Targeted clearance of p21- but not p16-positive senescent cells prevents radiation-induced osteoporosis and increased marrow adiposity

Abhishek Chandra, Anthony B. Lagnado, Joshua N. Farr, Madison Doolittle, Tamara Tchkonia, James L. Kirkland, Nathan K. LeBrasseur, Paul D. Robbins, Laura J. Niedernhofer, Yuji Ikeno, João F. Passos, David G. Monroe, Robert J. Pignolo, Sundeep Khosla

Research output: Contribution to journalArticlepeer-review


Cellular senescence, which is a major cause of tissue dysfunction with aging and multiple other conditions, is known to be triggered by p16Ink4a or p21Cip1, but the relative contributions of each pathway toward inducing senescence are unclear. Here, we directly addressed this issue by first developing and validating a p21-ATTAC mouse with the p21Cip1 promoter driving a “suicide” transgene encoding an inducible caspase-8 which, upon induction, selectively kills p21Cip1-expressing senescent cells. Next, we used the p21-ATTAC mouse and the established p16-INK-ATTAC mouse to directly compare the contributions of p21Cip1 versus p16Ink4a in driving cellular senescence in a condition where a tissue phenotype (bone loss and increased marrow adiposity) is clearly driven by cellular senescence—specifically, radiation-induced osteoporosis. Using RNA in situ hybridization, we confirmed the reduction in radiation-induced p21Cip1- or p16Ink4a-driven transcripts following senescent cell clearance in both models. However, only clearance of p21Cip1+, but not p16Ink4a+, senescent cells prevented both radiation-induced osteoporosis and increased marrow adiposity. Reduction in senescent cells with dysfunctional telomeres following clearance of p21Cip1+, but not p16Ink4a+, senescent cells also reduced several of the radiation-induced pro-inflammatory senescence-associated secretory phenotype factors. Thus, by directly comparing senescent cell clearance using two parallel genetic models, we demonstrate that radiation-induced osteoporosis is driven predominantly by p21Cip1- rather than p16Ink4a-mediated cellular senescence. Further, this approach can be used to dissect the contributions of these pathways in other senescence-associated conditions, including aging across tissues.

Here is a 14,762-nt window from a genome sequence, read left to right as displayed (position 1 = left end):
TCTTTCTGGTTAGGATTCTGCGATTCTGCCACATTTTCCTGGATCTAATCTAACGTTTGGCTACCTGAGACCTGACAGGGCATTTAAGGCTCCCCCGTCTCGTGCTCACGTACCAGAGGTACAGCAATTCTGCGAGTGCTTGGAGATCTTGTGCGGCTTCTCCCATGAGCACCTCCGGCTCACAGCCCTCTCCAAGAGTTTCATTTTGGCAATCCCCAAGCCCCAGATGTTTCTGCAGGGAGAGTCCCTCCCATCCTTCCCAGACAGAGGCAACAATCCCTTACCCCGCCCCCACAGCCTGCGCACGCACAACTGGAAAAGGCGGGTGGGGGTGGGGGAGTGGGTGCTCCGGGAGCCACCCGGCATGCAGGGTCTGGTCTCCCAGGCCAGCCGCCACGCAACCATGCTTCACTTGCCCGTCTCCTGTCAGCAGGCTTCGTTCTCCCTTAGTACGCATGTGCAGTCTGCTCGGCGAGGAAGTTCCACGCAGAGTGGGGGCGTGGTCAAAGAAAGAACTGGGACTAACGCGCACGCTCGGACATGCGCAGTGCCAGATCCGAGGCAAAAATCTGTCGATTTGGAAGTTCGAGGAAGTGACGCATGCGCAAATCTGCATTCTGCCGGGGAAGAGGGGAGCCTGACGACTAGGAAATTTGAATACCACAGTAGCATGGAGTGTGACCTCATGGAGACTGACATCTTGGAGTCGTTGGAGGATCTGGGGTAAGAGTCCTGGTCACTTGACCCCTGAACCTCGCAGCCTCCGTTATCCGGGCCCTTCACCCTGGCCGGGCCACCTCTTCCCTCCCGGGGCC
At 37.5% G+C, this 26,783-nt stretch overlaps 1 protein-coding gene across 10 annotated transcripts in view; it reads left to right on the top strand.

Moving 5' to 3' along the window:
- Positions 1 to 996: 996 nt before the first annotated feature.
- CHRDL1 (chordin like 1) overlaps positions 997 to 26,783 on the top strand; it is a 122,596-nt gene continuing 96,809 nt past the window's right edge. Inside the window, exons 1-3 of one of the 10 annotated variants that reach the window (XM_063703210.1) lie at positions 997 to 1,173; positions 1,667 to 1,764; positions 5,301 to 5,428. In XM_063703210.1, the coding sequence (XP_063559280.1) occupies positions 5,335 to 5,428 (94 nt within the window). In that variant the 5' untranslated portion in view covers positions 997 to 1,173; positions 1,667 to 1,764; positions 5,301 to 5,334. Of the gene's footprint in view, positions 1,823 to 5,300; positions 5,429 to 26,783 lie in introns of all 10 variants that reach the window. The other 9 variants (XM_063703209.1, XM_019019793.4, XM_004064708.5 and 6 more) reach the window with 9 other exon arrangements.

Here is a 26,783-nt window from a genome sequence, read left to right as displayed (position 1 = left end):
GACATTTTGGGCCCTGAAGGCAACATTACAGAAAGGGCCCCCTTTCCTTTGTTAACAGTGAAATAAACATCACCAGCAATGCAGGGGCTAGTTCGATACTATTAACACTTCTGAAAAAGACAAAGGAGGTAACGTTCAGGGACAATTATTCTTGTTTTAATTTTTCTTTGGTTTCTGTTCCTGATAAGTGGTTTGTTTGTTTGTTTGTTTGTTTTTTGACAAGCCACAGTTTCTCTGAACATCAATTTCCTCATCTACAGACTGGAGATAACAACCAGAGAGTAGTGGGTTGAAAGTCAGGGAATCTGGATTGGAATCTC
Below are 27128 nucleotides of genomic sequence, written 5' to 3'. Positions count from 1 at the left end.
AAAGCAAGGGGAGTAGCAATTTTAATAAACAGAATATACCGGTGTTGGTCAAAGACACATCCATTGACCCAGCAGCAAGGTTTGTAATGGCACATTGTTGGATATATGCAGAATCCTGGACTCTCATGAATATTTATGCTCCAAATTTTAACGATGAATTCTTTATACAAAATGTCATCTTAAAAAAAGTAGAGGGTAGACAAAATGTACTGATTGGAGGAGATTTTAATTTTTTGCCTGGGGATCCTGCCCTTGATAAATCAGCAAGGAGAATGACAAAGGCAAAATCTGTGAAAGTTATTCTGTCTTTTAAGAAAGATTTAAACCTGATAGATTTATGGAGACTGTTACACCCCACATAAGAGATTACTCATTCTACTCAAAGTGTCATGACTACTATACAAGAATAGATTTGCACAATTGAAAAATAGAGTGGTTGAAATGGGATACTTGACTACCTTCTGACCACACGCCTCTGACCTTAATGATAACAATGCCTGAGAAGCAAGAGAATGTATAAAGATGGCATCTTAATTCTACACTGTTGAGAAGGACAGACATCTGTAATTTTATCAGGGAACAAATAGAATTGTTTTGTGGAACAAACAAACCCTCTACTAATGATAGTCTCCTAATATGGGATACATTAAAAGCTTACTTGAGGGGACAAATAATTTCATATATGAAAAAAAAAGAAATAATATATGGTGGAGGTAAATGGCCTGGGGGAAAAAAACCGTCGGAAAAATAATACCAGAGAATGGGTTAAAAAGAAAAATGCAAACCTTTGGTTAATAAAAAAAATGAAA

Original languageEnglish (US)
Article numbere13602
JournalAging cell
Issue number5
StatePublished - May 2022

Bibliographical note

Funding Information:
This work was made possible by the Eagle’s Cancer Research Fund (to AC), Mayo Clinic Clinical and Translational Science Award (CTSA), grant number UL1TR002377, from the National Center for Advancing Translational Science (NCATS), a component of the National Institutes of Health (NIH) (to AC) and UL1TR000135, Center for Clinical and Translation Science (CCATS)(to AC), as well as the Robert and Arlene Kogod Professorship (to RJP); P01 AG062413 (SK, JNF, RJP, JLK, and TT), R01 AG063707 (DGM), R01 R01AG068048 (JFP), 1UG3CA26810‐01 (JFP), R01AG063543 (LJN), U19AG056278 (PDR/ LJN), and R01 DK128552 (JNF), and K01 AR070241 (JNF). We would like to thank Christine Hachfeld and Claire Wilhelm for their technical help with animal radiations.

Publisher Copyright:
© 2022 The Authors. Aging Cell published by Anatomical Society and John Wiley & Sons Ltd.


  • bone
  • radiation
  • senescence

PubMed: MeSH publication types

  • Journal Article
  • Research Support, N.I.H., Extramural


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